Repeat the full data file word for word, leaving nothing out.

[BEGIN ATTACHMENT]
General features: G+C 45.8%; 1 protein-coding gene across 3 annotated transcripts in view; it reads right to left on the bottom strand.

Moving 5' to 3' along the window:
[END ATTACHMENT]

General features: G+C 45.8%; 1 protein-coding gene across 3 annotated transcripts in view; it reads right to left on the bottom strand.

Moving 5' to 3' along the window: